Research by Pinsent Masons, a law firm, found that HMRC’s investigators last year made 540 requests to overseas authorities for information on the highest-net-worth individuals that it believed may be storing tens of millions of pounds abroad to avoid tax.”
Source: Times (pay wall)
“Corporate addition to high debt threatens to destabilise the world economy. Not my words – those of the International Monetary Fund.
A recent report by the IMF says that “in a material economic slowdown scenario, half as severe as the global financial crisis, corporate debt-at-risk could rise to $19 trillion —or nearly 40 percent of total corporate debt in major economies—above  crisis levels.”
In other words, in an economic slowdown, many firms will be unable to cover even their interest expenses with their earnings. Countries most at risk are US, China, Japan, Germany, Britain, France, Italy and Spain.
One study estimated that in 2018 UK s FTSE 100 companies alone had debt of £406bn.
Sinking in debt
Low interest rates have persuaded companies to pile-up debt in the belief that they will be able to use it to maximise shareholder returns. The key to this is tax relief on interest payments.
Ordinary folk don’t get tax relief on interest payments for mortgages or anything else because successive governments argued that such reliefs distort markets and encourage irresponsible behaviour.
However, corporations get tax relief on all interest payments. Currently for every £100 of interest payment, companies get tax relief of 19%, the prevailing rate of corporation tax, which reduces the net cost to £81. The tax subsidy enables companies to report higher profits.
Companies do not necessarily use debt to finance investment in productive assets. The UK languishes near the bottom of the major advanced economies league table for investment in productive assets and also lags in research and development expenditure.
British companies appease stock markets by paying almost the highest proportion of their earnings as dividends. BHS famously borrowed £1 billion to pay a dividend of £1.3bn. Carillion used its debt to finance executive pay and dividends. Thomas Cook had at least £1.7bn of debt but that did not stop lavish executive pay and bonuses.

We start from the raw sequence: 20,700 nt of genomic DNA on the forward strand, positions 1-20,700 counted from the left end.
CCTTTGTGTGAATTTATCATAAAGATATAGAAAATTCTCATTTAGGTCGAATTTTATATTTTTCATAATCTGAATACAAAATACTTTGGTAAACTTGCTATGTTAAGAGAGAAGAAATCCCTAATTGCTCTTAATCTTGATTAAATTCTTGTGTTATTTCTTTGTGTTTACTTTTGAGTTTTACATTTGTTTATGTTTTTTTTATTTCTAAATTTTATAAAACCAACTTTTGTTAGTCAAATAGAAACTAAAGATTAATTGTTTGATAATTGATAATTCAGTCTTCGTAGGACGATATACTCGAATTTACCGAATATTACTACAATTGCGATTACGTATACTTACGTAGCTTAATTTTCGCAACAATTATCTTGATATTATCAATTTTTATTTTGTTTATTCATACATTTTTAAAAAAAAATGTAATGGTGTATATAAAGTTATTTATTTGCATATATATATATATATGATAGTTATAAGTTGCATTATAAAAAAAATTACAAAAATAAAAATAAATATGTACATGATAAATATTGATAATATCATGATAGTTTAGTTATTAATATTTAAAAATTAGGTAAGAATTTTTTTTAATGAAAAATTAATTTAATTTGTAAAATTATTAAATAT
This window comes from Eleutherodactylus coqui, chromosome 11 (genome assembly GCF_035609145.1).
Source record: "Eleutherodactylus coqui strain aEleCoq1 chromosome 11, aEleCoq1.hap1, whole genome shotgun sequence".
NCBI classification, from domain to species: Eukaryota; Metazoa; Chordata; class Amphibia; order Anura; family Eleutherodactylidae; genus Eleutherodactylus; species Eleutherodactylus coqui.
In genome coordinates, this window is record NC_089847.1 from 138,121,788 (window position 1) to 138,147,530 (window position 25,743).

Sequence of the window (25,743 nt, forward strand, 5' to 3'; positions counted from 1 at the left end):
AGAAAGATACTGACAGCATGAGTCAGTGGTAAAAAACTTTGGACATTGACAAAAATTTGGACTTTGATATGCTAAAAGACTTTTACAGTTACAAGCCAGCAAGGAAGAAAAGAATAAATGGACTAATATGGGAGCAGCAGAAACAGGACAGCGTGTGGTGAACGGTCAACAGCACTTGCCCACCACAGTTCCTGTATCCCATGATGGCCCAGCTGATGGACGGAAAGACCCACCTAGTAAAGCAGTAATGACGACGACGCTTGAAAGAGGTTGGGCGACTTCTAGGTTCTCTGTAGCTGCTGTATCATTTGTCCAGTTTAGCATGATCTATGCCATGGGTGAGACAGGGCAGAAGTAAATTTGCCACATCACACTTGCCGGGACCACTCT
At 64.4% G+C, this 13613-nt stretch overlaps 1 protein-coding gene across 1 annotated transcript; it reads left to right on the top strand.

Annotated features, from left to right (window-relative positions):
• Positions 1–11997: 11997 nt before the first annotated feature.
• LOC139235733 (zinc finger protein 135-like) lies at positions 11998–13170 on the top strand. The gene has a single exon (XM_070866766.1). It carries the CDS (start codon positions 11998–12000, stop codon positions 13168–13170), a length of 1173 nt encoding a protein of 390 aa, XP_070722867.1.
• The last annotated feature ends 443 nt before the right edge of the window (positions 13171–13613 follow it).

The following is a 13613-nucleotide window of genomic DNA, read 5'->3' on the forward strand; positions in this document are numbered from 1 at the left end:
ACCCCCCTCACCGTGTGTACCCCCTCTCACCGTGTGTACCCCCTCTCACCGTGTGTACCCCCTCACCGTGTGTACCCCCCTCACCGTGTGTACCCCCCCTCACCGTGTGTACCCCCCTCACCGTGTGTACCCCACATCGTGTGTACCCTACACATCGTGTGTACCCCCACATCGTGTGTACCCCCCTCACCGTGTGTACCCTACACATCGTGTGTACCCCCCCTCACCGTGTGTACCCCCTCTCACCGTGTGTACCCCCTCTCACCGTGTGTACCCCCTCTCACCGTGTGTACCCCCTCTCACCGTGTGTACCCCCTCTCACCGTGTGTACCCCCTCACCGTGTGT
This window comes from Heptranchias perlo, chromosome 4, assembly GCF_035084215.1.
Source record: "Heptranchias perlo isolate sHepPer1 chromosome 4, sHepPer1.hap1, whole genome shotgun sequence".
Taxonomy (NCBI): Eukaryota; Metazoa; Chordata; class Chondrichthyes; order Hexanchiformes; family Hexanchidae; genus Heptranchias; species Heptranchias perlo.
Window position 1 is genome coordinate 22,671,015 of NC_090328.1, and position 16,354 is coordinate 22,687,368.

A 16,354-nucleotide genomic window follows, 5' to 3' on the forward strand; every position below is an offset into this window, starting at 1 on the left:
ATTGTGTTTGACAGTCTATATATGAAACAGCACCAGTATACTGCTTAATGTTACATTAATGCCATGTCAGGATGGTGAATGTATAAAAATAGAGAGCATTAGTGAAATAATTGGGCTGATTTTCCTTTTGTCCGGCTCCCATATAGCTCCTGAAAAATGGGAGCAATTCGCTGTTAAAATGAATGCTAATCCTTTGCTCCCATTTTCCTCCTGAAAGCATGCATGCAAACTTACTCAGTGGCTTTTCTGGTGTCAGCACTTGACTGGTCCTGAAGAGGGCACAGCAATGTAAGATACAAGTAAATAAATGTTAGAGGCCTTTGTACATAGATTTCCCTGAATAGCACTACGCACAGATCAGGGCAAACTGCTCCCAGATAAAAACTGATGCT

Corporate debt facilitates profiteering and tax avoidance. Water companies have long used ‘intragroup debt‘ to dodge taxes. Typically, they borrow money from an affiliate in a low/no tax jurisdiction. The UK-based company pays interest which qualifies for tax relief and reduces the UK tax liability.
Many a tax haven either does not levy corporation tax or exempts foreign profits from its tax regime. As a result, the affiliate receives the interest payment tax free.
It is important to note that the company is effectively paying interest to another member of the group and no cash leaves the group. The inclusion of interest payments in the paying company’s cost base can also enable it to push up charges to customers, especially if has monopoly rights on supply of goods and services.
Thames Water is an interesting example here. From 2006 to 2017, it was owned by Macquarie Bank and operated through a labyrinth of companies, with some registered in Caymans.
During the period, Thames’ debt increased from £2.4bn to £10bn, mostly from tax haven affiliates, and interest payments swelled the charges for customers. Macquarie and its investors made returns of between 15.5% and 19% a year.